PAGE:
+Using textual strings for configuration is something I find far more
+attractive. Plan 9 has shown that this approach has no real limits and
+suffices for configuration tasks. The Linux kernel does more limited use
+of strings for configuration, but still depends on them. Strings are
+easier to read and work with than binary structures, and more important, a
+lot easier to deal with when things start going wrong.
The proposed solution:
-What follows are three possible ideas for specifying superio resources and
-their settings.
+What follows are three possible ideas for specifying superio resources and
+their settings.
A common part of the new idea is to eliminate the common superio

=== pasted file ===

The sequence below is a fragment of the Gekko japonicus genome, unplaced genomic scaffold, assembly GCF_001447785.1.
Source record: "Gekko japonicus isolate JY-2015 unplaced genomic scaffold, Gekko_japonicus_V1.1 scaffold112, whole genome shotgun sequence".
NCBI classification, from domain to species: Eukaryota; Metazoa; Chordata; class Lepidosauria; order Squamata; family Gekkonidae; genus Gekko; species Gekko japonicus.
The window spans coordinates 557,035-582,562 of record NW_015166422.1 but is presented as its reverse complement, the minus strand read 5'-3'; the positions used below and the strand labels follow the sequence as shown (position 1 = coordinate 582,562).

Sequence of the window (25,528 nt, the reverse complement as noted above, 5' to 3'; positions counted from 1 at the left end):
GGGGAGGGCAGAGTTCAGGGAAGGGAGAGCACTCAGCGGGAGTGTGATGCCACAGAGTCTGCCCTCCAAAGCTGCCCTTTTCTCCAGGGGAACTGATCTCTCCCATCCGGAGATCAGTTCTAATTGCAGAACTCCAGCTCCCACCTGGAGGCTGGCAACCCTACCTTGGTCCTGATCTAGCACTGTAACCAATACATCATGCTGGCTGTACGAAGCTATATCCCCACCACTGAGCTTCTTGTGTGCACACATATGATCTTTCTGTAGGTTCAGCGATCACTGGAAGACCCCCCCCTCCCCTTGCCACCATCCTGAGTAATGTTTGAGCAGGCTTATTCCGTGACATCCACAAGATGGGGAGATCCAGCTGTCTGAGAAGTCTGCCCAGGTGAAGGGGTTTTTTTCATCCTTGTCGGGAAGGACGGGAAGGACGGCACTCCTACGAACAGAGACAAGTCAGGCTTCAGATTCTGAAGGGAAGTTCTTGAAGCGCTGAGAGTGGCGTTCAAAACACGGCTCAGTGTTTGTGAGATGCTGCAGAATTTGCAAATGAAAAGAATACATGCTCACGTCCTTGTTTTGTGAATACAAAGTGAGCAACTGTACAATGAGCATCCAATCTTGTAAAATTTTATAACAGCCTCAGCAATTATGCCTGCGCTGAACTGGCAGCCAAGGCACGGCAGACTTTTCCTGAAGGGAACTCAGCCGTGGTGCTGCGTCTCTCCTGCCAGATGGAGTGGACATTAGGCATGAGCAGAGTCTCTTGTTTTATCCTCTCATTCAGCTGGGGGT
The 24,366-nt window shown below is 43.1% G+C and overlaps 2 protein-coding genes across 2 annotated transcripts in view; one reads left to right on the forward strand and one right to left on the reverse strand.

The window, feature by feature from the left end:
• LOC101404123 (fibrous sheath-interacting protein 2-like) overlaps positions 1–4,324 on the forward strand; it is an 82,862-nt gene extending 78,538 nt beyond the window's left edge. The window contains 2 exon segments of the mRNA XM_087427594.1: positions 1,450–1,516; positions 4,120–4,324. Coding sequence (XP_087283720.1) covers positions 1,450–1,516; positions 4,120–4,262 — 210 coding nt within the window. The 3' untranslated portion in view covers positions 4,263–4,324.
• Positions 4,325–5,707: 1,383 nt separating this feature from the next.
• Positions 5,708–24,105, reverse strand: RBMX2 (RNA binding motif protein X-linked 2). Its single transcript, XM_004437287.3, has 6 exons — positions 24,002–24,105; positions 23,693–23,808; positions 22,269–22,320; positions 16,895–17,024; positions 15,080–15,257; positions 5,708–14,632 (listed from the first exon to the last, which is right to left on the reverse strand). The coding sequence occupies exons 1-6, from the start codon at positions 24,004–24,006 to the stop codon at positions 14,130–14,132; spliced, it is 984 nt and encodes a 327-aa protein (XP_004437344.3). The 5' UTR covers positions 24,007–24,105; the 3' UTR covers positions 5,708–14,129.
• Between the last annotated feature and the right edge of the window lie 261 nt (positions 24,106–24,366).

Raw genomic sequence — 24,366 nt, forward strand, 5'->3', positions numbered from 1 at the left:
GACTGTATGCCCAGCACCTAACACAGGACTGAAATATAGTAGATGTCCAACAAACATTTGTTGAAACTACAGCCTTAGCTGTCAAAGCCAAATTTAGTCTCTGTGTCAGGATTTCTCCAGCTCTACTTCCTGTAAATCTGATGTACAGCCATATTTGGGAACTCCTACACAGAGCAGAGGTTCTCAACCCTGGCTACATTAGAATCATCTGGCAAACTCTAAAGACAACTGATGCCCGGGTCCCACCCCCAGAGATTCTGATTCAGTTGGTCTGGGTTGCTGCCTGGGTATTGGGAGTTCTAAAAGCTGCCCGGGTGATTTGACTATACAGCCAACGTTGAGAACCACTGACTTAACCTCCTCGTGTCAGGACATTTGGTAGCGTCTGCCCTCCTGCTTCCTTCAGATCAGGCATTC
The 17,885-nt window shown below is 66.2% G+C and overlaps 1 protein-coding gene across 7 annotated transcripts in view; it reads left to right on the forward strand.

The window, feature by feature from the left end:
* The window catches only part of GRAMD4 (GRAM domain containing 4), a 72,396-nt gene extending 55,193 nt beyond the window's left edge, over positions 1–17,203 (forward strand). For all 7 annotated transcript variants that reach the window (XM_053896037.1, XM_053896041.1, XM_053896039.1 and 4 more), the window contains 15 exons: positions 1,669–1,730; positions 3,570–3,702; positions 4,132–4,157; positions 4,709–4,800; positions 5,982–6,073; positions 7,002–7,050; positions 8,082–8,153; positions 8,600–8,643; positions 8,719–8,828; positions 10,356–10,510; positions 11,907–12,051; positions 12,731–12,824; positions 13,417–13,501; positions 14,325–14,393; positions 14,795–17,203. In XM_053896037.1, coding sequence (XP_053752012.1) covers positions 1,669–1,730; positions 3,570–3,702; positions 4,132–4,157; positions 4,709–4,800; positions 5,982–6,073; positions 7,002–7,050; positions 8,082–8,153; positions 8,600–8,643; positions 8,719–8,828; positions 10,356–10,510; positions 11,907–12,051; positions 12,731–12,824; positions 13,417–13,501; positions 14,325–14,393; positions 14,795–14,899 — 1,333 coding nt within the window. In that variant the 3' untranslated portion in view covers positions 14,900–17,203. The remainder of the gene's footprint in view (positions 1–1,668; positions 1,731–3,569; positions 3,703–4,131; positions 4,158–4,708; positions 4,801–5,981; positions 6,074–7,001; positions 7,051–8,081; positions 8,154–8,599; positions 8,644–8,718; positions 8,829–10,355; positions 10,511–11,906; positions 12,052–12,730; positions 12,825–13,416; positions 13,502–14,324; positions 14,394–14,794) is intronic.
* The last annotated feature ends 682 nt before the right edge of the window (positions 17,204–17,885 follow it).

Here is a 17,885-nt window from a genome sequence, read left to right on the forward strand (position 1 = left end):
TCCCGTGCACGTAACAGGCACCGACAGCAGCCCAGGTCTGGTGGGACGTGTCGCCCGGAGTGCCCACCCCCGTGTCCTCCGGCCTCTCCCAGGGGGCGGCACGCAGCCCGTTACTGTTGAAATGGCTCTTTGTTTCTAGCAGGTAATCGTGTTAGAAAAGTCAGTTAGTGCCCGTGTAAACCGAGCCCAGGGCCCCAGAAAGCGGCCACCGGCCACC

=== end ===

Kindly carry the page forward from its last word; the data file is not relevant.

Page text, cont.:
structure, due to the many variations in chips, and make it invisible
@@ -203,9 +203,9 @@ struct superio_control {
char *name;
};
-I.e. we add a new function for creating the superio.
+I.e. we add a new function for creating the superio.
-Communication of superio settings from linuxbios to the superio would be
+Communication of superio settings from linuxbios to the superio would be
via textual strings. The superio structure becomes this:
struct superio {
@@ -215,7 +215,7 @@ struct superio {
};
-So now the question becomes, what is the configuration structure?
+So now the question becomes, what is the configuration structure?
There are several choices. The simplest, from my point of view, are
keyword-value pairs:
struct configuration {
@@ -223,11 +223,11 @@ struct configuration {
const char *value;
};
-These get filled in by the config tool as before. The linuxbios libary can
-then provide a generic parsing function for the superios to use.
+These get filled in by the config tool as before. The linuxbios libary can